Architects of Destiny by Amy DuBoff

a review by Allen Stroud, in the genre(s) Science Fiction. Book published by Self Published in April 2015

Young adult science fantasy is a story type that has existed in various forms since the 1950s. The writing quality can vary, but the intention – to convey a vision  where humanity has become an interstellar society always fires the imagination of impressionable readers.

Architects of Destiny is a bold title for an escape into one such vision. Our protagonist, Cris Sietinen is heir to a powerful lineage Tararia, but chafes under the constrictions of his place, like most young men do as they get to that age and try to find their way. For Cris, burgeoning telepathic and telekinetic powers don’t help and nor does the neglect of his parents.

DuBoff’s writing is a little shaky to start with some patterned anchors, but this quickly settles and becomes confident and consistent, holding the viewpoint and developing the narrative with skill. She has a tendency to overuse italic asides from her main character which could be mostly cut out as they don’t really add anything. But otherwise, the story develops at a brisk pace with a lot delivered and learned. We focus on the microplot (character story) for the most part and this becomes a vehicle towards the macroplot (world/interstellar conflict) as the story progresses.

Our central character Cris is full of the flux of his age, making him interesting and annoying in equal measure. Some scenes invoke sympathy and identification, others reveal his brattishness. Here is a young man born to a life of privilege trying to make his way outside of the advantages that life can afford. In doing so, he manages pretty well, with few scrapes and bumps to speak of. By removing the privilege from Cris’ life so quickly, he becomes an every man for us and by allying his inexperience with the world to our own he establishes himself as our guide.

It’s clear much of the time between Cris running away and being picked up by the Tararian Selective Servicen (TSS) is something of a fill, but actually this is the most interesting part of the book as we soak up DuBoff’s future society, although we always know the past will catch up with Cris at some point. A few plot seeds are sown; some good ones don’t get used, which is a shame.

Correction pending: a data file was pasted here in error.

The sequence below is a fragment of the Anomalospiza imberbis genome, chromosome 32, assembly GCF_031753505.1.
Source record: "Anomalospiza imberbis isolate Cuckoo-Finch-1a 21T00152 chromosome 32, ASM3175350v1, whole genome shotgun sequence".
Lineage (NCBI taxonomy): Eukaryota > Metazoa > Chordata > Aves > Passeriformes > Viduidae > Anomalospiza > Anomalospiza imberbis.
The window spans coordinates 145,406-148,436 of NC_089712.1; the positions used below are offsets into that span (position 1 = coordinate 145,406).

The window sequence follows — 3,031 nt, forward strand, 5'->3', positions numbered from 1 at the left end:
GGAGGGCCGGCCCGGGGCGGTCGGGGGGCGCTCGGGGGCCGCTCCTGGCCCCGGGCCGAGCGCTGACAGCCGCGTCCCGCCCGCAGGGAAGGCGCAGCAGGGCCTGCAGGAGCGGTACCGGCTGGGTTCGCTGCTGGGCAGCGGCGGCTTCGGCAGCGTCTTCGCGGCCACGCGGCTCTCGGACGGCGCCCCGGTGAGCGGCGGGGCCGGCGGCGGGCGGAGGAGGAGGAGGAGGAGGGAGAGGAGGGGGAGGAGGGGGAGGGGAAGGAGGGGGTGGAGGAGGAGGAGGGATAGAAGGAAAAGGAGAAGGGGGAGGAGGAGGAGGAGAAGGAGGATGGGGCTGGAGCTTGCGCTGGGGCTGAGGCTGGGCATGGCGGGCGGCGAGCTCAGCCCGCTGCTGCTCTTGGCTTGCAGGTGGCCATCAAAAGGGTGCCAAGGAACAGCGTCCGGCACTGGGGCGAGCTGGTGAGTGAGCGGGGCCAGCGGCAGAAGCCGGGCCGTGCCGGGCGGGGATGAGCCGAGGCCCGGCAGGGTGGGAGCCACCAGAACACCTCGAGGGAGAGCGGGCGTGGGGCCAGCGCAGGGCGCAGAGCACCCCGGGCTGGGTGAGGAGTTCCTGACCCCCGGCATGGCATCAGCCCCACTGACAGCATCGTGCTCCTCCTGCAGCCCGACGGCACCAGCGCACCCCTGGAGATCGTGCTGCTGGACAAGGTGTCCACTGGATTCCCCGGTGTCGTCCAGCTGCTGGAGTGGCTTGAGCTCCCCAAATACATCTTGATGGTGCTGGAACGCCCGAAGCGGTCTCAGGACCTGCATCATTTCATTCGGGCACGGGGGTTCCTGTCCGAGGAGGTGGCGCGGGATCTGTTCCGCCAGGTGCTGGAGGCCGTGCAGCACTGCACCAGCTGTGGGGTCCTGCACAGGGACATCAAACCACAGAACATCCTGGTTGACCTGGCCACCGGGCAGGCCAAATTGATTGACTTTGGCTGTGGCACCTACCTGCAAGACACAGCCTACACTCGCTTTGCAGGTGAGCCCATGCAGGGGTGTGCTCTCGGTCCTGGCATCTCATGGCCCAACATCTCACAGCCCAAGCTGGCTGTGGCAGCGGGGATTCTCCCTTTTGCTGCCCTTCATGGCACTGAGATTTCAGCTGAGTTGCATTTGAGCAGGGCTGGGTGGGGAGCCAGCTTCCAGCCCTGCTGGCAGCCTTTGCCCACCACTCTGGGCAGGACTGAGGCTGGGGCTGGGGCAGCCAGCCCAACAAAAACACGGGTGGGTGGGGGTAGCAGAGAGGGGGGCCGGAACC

The pickup and recruitment to the TSS is a highlight scene of the book, although subsequent introduction to the academy and training is a familiar trope. However, this schooling is part of the expectation and experience of the target audience and as such provides a good opportunity to expand the cast, as much of the story thus far has revolved around Cris’ experience on the outside of things looking in.

Duboff handles character exchange well. There is some swear word contrivance in the dialogue (‘Fock’, ‘Bomax’, ‘Stars’), but this doesn’t jar too much. Of more interest is the way in which she surprises us at times with the lines of argument her characters take. This is particularly true in key scenes with Banks, the TSS commander and Kate, another of the trainees who becomes Cris’ friend.

The exercises to ‘train’ Cris are taken as an opportunity for DuBoff to detail her implementation of Clarke’s third law. The mechanics are shown here, which can be a positive, although the element of mystery around the TSS and their practice is sacrificed by doing so. Nevertheless this is a common practice where writers feel the need to ‘show their working’ and ultimately it comes down to reader preference. However, we do learn more about the wider political picture which serves up a different flavour of mystery.

The jump forward from the end of part two to part three undermines a certain amount of the political tension established immediately before it, but we do get a sense of application from our protagonist, although, it might have been better to see more of his character change through experience. However, it does appear he’s escape from one controlled life directly into another.

The final chapters of the novel do begin to feel like they are setting out the priorities for the sequel and making considerable use of the legacy established at the beginning. This is a little bit unfortunate as the most charming element about Cris is the down to earth way he approaches trying to forge his own path. The fact that he might be entangled in a wider web of intention that we haven’t much knowledge of does undermine this effort a bit and make the reader consider what’s actually been achieved from the start to the end of the story. The answer though is pretty clear as DuBoff has subtly established an engaging and accessible world in which to tell her bigger tale with plenty of hints as to what elements it will contain.

Architects of Destiny achieves what it sent out to achieve in establishing a moreish series of good accessible science fantasy aimed at a young adult audience. This is a pacey and well written introduction which will stimulate imaginations. 

Written on Saturday 23rd May 2015 by .

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Architects of Destiny, a novel by Amy DuBoff

Book Details

  • Architects of Destiny
  • Publisher: Self Published
  • ISBN: 978-1468958867
  • Published:
  • Pages: 147
  • Format reviewed: E Book
  • Review date: May, 2015
  • Language: English
  • Age Range: 11-